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Salisbury 19, Tufts 7 | NCAA Division 3 Lacrosse Final

Salisbury routs Tufts for title

By Alex Prewitt
Globe Correspondent / May 30, 2011

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BALTIMORE — For a team nicknamed the Jumbos, the Tufts men’s lacrosse team was decidedly dwarfed last night.

The defending Division 3 national champions appeared overmatched against a Salisbury (Md.) squad hungry to avenge last season’s 9-6 loss to the Jumbos in the NCAA title game. In front of 18,086 under the lights at M&T Bank Stadium, the Sea Gulls simply flew too high for Tufts, which fell behind by five goals at the end of the first quarter and never recovered, losing, 19-7.

In 2010, the Jumbos shocked the Sea Gulls, jumping out to a 6-1 lead after the first quarter to secure the school’s first NCAA team national championship.

This time, it was Salisbury’s time to shine early.

The Sea Gulls scored three goals in the first 4:15 to flip the script on the Jumbos, surging to their five-goal lead after the first quarter to put an end to Tufts’s repeat bid, and earn the school’s ninth national championship.

Junior midfielder Sam Bradman had seven goals, a Division 3 championship game record.

“They made more plays on faceoffs, more plays on offense, and more plays on defense,’’ Tufts coach Mike Daly said. “They got out to the 6-1 lead and we could just never, ever mount any serious attempt back into it, because they just kept making plays the whole night.’’

Tufts showed flashes of a second-quarter comeback when senior attackman D.J. Hessler and junior midfielder Kevin McCormick scored consecutive goals in less than a minute, but a three-goal run by the Sea Gulls, their third of the first half, put Salisbury up, 9-3, heading into the break.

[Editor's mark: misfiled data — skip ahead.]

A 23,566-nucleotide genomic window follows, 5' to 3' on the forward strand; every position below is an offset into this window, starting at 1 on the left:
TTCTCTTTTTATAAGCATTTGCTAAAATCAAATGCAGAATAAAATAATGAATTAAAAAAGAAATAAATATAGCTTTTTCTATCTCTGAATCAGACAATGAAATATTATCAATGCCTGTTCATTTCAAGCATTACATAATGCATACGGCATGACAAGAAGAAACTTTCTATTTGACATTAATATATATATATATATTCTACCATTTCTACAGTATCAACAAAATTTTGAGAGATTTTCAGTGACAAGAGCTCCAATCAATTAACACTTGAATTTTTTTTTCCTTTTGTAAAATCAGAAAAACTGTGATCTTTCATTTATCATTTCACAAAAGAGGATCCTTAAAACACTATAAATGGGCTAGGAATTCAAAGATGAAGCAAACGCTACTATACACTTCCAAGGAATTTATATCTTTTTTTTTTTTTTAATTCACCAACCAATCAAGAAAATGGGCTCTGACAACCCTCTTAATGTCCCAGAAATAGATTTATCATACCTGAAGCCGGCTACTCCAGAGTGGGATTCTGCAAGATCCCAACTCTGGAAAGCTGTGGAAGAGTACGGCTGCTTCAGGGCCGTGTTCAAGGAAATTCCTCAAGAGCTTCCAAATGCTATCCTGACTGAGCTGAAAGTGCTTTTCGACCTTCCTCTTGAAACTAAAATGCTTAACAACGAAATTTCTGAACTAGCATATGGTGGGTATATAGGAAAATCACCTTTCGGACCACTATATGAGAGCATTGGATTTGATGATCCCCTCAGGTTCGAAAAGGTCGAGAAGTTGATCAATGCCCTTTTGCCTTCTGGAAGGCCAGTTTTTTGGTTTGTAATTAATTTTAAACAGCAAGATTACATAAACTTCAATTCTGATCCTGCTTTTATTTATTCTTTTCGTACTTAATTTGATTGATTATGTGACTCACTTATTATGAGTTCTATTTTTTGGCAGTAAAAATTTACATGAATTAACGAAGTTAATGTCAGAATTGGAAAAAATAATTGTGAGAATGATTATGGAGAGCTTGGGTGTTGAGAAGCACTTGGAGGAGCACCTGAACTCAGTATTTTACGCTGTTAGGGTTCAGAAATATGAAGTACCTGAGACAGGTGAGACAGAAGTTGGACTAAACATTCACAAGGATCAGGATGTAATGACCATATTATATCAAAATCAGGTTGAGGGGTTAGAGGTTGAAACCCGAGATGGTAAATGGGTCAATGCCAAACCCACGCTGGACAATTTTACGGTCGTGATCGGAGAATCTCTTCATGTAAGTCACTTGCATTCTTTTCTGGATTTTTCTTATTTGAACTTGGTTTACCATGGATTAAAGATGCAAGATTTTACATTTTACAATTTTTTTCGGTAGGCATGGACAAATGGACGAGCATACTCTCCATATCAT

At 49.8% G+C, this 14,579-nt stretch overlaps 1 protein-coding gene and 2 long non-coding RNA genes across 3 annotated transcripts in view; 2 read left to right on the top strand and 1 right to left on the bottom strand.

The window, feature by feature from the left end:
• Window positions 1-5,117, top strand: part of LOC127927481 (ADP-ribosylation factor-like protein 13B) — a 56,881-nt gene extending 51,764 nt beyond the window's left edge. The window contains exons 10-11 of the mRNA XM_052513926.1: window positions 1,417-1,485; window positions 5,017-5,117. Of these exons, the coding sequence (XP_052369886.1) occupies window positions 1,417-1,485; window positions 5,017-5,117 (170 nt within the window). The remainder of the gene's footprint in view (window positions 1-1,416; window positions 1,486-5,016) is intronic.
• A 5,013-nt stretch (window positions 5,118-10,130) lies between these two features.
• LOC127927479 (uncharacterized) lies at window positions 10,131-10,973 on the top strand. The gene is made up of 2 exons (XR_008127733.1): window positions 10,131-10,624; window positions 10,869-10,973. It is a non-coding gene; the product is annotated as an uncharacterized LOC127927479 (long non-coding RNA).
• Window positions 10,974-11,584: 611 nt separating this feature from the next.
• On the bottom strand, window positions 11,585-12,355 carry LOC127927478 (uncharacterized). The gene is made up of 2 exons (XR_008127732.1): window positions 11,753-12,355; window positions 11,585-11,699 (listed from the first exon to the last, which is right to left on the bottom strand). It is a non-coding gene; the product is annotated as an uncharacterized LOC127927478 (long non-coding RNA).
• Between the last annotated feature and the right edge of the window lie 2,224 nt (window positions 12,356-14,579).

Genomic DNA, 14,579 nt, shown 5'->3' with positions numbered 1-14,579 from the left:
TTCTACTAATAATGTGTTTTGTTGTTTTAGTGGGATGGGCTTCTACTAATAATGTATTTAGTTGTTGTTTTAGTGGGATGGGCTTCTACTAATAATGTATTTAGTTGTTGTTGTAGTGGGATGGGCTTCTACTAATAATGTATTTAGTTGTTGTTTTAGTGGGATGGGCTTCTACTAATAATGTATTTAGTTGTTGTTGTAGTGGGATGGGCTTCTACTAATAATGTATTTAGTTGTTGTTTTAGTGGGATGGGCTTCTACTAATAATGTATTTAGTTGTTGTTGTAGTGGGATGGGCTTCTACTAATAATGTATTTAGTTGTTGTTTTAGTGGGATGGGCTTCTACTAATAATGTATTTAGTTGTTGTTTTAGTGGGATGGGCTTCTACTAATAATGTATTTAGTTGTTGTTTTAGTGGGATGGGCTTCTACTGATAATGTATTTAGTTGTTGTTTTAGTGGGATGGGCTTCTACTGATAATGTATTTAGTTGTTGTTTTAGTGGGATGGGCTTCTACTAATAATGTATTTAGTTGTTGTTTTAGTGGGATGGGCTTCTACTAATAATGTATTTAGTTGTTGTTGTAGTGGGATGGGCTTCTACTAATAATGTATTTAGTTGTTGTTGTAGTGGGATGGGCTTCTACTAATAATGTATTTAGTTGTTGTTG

Even a first-half change at goalie from freshman Patton Watkins to junior Steven Foglietta did little to stop Salisbury, which put together four stretches of at least three goals against a Jumbos’ defensive unit that held the Sea Gulls to a season-low six goals in 2010’s title game.

Junior attackman Tony Mendes finished with four goals and classmate Matt Cannone, the Sea Gulls’ leader in points and assists, had a pair of goals and assists.

“I don’t think it really mattered what we did last year,’’ said Hessler, 2010’s Most Outstanding Player, who had two goals and three assists, breaking his own school season points record in the process. “They deserved it. They beat us. If they’re going to keep scoring, we have to stop them. There’s no reason to have mercy on us.’’

Ryan Molloy, McCormick, and Sean Kirwan, Tufts’s top three goal scorers, were held to just four goals on 10 shots. Kirwan’s tally, which came with Tufts already down by double digits early in the fourth quarter, extended his school record for goals in a season to 66.

“If you watch film of [Tufts], they just generate shots in unorthodox ways that you got to be ready to defend,’’ said Salisbury coach Jim Berkman, who won his sixth national title in nine years. “We did a good job of limiting those opportunities today.’’

There was little to celebrate for Tufts. The 19 goals allowed were the most for the Jumbos since a 20-8 loss at Roanoke March 18, 2008, and the 12-goal margin of defeat was the largest ever in an NCAA Div. 3 championship game.

Still, Daly is confident that, like the Sea Gulls, his Jumbos will use the loss as motivation to return to the title game for a third consecutive season, when nearby Gillette Stadium will host the NCAA championships.

“We’ve got to take our medicine today,’’ Daly said. “But we’ll be back. We’re not a fragile bunch.’’